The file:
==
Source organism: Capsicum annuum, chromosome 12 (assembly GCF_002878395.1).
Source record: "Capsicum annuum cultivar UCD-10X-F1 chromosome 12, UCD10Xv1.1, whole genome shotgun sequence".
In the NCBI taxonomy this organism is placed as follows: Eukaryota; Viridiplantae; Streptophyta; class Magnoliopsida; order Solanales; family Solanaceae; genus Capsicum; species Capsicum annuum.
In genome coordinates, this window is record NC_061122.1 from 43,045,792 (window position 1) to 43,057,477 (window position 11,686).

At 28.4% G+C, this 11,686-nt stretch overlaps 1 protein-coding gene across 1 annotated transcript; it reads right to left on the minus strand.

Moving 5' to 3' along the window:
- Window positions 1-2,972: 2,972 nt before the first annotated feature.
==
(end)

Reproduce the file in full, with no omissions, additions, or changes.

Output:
Source organism: Capsicum annuum, chromosome 12 (assembly GCF_002878395.1).
Source record: "Capsicum annuum cultivar UCD-10X-F1 chromosome 12, UCD10Xv1.1, whole genome shotgun sequence".
In the NCBI taxonomy this organism is placed as follows: Eukaryota; Viridiplantae; Streptophyta; class Magnoliopsida; order Solanales; family Solanaceae; genus Capsicum; species Capsicum annuum.
In genome coordinates, this window is record NC_061122.1 from 43,045,792 (window position 1) to 43,057,477 (window position 11,686).

At 28.4% G+C, this 11,686-nt stretch overlaps 1 protein-coding gene across 1 annotated transcript; it reads right to left on the minus strand.

Moving 5' to 3' along the window:
- Window positions 1-2,972: 2,972 nt before the first annotated feature.